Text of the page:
Generate web pages from Markdown with Docsify-This

Are you interested in leveraging Markdown for online content without any website setup or build process? How about seamlessly embedding constraint-free Markdown or HTML into multiple platforms (such as a content management system or learning management system)? The open source project Docsify-This, built with Docsify.js, provides an easy way to publish, share, and reuse Markdown content.

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What is Docsify-This?

With Docsify-This, you can instantly turn any publicly available Markdown file into a responsive standalone web page. You can also link multiple Markdown files to create a simple website. Designers can alter the visual appearance of displayed pages with the point-and-click Web Page Builder interface or URL parameters. You can also use a set of provided Markdown CSS classes when creating your own Markdown content. In addition, if you use Codeberg or GitHub to store your Markdown files, an Edit this Page link can be automatically provided for each page to support collaborative authoring.

It’s open source, so you can host a Docsify-This instance using your own custom domain without the risk of platform lock-in.

Use the Docsify-This Web Page Builder

To use the Web Page Builder, open a browser and navigate to the Docsify-This website or your local instance. In the Web Page Builder section, enter the URL of a Markdown file in a public repo of Codeberg or GitHub (other Git hosts can also be used via Docsify-This URL parameters but not in the Web Page Builder), and then click the Publish as Standalone Web Page button.

URL parameters. For example, font-family, font-size, link-color, and line-height are all common CSS attributes and are valid parameters for Docsify-This:

https://docsify-this.net/?basePath=https://raw.githubusercontent.com/hibbitts-design/docsify-this-one-page-article/main&homepage=home.md&font-family=Open%20Sans,sans-serif

You can also alter the visual appearance using a set of special Markdown CSS classes. For example, you can add the button class to a link:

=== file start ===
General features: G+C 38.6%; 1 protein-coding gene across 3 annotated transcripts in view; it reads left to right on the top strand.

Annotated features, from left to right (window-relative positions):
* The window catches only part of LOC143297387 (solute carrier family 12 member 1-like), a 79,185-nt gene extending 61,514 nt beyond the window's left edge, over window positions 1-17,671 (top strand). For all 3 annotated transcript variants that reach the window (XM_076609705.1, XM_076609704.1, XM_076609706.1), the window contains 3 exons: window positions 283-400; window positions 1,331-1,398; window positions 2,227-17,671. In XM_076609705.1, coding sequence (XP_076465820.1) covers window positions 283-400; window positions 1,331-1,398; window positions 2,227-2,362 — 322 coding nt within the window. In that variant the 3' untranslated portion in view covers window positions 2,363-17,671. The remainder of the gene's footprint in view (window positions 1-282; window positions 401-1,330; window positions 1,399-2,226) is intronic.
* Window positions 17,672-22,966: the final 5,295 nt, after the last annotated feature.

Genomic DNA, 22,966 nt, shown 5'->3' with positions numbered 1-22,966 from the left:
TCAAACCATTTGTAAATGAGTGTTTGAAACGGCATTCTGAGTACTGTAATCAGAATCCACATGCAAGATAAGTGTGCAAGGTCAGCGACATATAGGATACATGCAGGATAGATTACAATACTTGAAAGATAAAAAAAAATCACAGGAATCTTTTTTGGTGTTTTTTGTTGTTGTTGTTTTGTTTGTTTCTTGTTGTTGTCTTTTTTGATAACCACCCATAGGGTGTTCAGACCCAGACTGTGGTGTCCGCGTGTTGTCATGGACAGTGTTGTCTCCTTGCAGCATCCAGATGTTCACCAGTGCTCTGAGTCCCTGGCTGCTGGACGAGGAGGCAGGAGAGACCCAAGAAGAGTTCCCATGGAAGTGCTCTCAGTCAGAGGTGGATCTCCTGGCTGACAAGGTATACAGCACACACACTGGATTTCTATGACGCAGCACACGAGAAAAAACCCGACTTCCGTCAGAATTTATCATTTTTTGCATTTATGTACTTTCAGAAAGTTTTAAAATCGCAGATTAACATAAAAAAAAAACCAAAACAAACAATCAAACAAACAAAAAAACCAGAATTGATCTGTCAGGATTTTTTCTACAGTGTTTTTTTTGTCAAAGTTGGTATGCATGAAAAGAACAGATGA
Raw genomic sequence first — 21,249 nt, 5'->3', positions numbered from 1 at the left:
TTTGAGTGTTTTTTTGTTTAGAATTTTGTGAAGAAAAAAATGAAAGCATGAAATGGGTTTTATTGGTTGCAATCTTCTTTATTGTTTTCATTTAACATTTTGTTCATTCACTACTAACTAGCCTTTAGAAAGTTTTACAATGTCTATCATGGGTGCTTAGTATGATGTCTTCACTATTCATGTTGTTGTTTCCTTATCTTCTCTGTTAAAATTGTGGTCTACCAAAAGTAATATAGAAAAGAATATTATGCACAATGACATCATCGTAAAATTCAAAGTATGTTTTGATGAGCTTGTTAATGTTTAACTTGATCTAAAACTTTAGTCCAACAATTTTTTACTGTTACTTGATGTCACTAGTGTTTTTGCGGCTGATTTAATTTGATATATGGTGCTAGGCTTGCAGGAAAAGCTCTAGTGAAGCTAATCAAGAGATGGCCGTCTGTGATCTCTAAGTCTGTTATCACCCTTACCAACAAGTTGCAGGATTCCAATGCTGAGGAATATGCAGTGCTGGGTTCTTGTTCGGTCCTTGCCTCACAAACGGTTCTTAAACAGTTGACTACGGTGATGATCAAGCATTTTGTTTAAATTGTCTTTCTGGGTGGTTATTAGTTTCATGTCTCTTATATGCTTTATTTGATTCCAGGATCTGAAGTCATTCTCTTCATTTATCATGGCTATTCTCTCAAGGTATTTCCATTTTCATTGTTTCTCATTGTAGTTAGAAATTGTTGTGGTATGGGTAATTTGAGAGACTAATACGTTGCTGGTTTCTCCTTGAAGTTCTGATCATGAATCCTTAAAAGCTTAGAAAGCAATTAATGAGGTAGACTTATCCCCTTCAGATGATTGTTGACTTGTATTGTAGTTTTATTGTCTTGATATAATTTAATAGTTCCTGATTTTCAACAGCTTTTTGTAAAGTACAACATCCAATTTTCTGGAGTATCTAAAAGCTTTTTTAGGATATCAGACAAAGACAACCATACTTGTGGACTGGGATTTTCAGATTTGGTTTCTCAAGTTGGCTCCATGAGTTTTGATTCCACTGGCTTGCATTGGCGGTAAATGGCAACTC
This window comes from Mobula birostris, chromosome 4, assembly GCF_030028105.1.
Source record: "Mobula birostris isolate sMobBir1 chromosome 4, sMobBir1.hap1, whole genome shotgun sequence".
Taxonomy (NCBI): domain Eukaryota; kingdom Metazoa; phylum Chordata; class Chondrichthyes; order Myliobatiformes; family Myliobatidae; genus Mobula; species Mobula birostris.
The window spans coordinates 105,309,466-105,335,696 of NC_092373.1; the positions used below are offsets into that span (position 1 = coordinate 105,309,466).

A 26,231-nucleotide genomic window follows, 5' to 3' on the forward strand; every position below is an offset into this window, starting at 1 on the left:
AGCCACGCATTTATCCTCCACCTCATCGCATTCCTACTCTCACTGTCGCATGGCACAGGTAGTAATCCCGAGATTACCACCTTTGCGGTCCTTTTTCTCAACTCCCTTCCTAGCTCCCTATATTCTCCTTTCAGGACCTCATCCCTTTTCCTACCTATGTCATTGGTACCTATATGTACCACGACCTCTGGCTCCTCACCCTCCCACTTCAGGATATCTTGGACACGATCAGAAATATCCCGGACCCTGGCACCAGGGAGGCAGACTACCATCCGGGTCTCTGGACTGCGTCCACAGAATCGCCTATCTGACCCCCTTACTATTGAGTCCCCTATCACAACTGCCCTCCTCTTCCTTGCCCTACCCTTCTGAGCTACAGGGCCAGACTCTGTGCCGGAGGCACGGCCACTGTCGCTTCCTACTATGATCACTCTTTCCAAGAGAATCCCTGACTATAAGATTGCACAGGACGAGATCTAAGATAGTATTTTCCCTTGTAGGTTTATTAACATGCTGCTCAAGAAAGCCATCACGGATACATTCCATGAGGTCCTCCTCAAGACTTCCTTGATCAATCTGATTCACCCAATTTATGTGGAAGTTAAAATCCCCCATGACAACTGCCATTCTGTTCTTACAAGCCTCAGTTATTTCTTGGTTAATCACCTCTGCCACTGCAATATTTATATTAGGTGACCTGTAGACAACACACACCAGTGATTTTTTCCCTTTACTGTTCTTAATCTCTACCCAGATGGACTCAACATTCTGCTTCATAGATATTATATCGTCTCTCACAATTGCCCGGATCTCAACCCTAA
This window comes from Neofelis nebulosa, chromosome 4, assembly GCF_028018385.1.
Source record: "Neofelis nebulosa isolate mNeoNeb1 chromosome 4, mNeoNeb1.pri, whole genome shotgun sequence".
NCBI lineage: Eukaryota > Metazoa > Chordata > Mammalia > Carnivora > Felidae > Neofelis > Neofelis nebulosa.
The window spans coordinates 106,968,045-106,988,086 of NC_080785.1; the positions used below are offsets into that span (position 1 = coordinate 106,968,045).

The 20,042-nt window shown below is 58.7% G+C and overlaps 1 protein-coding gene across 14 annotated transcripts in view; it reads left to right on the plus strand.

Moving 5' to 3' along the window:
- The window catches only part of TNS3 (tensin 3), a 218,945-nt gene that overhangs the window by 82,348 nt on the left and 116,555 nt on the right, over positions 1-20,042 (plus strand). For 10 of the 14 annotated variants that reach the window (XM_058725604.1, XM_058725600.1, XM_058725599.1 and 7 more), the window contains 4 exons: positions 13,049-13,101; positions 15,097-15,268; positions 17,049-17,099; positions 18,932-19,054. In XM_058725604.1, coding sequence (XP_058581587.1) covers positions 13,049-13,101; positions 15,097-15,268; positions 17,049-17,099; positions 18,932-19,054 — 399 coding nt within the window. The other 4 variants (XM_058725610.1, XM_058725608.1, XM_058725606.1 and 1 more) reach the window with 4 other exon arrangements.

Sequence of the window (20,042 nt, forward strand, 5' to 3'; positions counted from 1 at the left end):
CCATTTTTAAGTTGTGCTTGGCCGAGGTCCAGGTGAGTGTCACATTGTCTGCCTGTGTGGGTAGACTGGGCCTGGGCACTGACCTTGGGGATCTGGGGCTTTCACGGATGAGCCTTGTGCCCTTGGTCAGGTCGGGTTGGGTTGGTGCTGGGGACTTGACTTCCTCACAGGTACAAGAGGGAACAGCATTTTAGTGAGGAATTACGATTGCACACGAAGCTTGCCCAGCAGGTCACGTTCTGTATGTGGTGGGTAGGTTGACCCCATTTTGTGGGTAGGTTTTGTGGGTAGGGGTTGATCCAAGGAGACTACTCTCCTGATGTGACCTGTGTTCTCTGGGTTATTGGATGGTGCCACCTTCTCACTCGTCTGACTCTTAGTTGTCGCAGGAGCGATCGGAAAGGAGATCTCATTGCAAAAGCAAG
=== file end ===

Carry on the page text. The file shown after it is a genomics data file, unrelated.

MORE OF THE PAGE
[Required Reading Quiz due Jun 4th](https://canvas.sfu.ca/courses/44038/quizzes/166553 ':class=button')  

This produces a button image instead of just a text link:

Moodle and even the proprietary Canvas, you can link external web pages to a course navigation menu and sometimes more. For example, you can use the Redirect Tool in Canvas to display Docsify-This web pages.

url=https://docsify-this.net/?basePath=https://raw.githubusercontent.com/paulhibbitts/cmpt-363-222-pages/main&homepage=resources.md&edit-link=https://github.com/paulhibbitts/cmpt-363-222-pages/blob/main/resources.md&font-family=Lato%20Extended,Lato,Helvetica%20Neue, Helvetica,Arial,sans-serif&font-size=1&hide-credits=true

Integrate Docsify-This and Git

To fully leverage the benefits of version control and potentially collaboration using an optional Edit this Page link, store your Docsify-This Markdown pages in a Git repository on either Codeberg or GitHub. Several open source tools provide a graphical interface for Git, including GitHub Desktop (recently released as open source), Git-Cola, and SparkleShare. The text editors VSCode and Pulsar Edit (formerly Atom.io) both feature Git integration, too.

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Markdown publishing made easy

The benefits of Markdown-based publishing are available to everyone, thanks to Docsify. And thanks to Docsify-This, it’s easier than ever. Try it out at the Docsify-This website.